Lifting spirits with songs – and safety equipment

Making masks and making music may not have much in common, but they’re both in a day’s activities for Erin Gilmore, known around the School of Dentistry as a multi-talented, can-do senior technical support assistant.

“I had watched my friends and colleagues using their seamstress skills to create facemasks and other PPE for front line workers and I was amazed,” Gilmore said. “I am a beginning seamstress, but I thought I would try to just make some for my family. After talking with other close friends and family I realized they didn’t have any either, including my parents. So I started making masks. It relit my love of sewing and I have been working on other projects.”

Gilmore also gives music lessons, performs at her church and is working on a second master’s degree in music. The stay-at-home restrictions of recent weeks have made her adapt how she does all that, but she has adjusted to the challenges.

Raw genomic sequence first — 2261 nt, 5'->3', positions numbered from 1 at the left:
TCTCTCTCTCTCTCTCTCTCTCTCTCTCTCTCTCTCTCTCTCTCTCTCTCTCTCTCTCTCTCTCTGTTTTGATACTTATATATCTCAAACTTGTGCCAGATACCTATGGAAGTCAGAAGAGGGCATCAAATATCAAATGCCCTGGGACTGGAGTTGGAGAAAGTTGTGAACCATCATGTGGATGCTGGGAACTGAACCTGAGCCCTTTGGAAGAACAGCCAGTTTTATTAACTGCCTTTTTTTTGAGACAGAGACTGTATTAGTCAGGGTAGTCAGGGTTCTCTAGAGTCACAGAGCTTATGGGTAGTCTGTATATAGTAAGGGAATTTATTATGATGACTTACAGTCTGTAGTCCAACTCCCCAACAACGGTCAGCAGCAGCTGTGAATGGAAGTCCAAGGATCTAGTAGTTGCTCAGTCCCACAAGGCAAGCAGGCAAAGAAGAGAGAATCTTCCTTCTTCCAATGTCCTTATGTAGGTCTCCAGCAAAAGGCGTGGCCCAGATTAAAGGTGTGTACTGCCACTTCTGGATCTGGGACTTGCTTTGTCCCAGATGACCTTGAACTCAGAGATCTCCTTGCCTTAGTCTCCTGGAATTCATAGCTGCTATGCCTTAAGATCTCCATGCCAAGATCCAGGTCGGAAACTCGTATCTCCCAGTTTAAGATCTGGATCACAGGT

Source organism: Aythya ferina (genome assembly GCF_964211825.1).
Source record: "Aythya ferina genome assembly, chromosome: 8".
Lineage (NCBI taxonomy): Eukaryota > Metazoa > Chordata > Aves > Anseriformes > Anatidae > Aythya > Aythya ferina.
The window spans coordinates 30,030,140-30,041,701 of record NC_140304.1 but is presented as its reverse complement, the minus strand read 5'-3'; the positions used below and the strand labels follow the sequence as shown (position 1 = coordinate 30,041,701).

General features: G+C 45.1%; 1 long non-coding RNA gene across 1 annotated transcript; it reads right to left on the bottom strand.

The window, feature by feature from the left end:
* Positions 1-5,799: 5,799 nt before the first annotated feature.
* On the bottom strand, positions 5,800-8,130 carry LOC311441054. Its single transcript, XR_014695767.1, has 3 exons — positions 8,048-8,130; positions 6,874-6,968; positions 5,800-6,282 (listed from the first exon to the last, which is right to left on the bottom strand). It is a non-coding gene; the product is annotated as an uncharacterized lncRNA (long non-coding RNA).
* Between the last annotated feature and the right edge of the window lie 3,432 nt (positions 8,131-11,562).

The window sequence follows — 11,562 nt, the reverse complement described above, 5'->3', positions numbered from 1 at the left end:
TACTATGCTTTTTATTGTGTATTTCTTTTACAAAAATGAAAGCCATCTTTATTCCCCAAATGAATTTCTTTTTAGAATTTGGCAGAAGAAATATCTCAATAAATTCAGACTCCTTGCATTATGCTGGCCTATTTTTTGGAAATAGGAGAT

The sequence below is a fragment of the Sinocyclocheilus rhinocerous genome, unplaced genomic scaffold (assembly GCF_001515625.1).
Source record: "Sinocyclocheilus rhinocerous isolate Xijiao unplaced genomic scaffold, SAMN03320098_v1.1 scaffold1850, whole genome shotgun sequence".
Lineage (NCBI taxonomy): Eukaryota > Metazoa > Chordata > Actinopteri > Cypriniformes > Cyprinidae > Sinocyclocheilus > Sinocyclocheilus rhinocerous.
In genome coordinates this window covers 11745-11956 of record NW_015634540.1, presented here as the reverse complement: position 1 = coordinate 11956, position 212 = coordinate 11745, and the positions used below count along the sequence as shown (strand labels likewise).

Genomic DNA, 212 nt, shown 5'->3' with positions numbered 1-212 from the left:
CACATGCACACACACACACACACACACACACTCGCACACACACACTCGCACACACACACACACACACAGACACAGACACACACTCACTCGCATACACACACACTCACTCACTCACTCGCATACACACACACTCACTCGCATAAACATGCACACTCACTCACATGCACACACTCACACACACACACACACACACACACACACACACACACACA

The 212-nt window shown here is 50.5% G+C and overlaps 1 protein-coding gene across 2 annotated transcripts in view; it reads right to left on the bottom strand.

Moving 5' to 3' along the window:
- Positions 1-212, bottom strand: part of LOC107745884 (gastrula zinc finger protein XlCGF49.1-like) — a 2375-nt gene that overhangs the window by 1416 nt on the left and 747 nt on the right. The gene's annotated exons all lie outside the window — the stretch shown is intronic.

“Unlike some lecture classes, my music lessons rely on direct feedback,” she said, and the half-second delays common online make that difficult. “To combat the delay, I send weekly recordings of scales and music for my students to practice with. Then when we ‘meet’ they sing along to the track or they sing it a cappella, which allows me to listen and fix issues.”

Delays aren’t a problem for her church work, though, as music can be assembled in advance for the services, which are online.

“I am lucky to have a paying church gig, and I have been able to record weekly solos and hymns in my little recording setup,” she said. “I get the recording/accompaniment from my pianist, I record with that track in my ear, and then I send a video to our music director, who puts them together into a video so we sync up. It has been going really well!”

All the while, Gilmore has been doing as much work as possible from home for the School of Dentistry. At the school, she administers ExamSoft testing, does software support and helps with academic and administrative graphics projects from scientific posters to photography.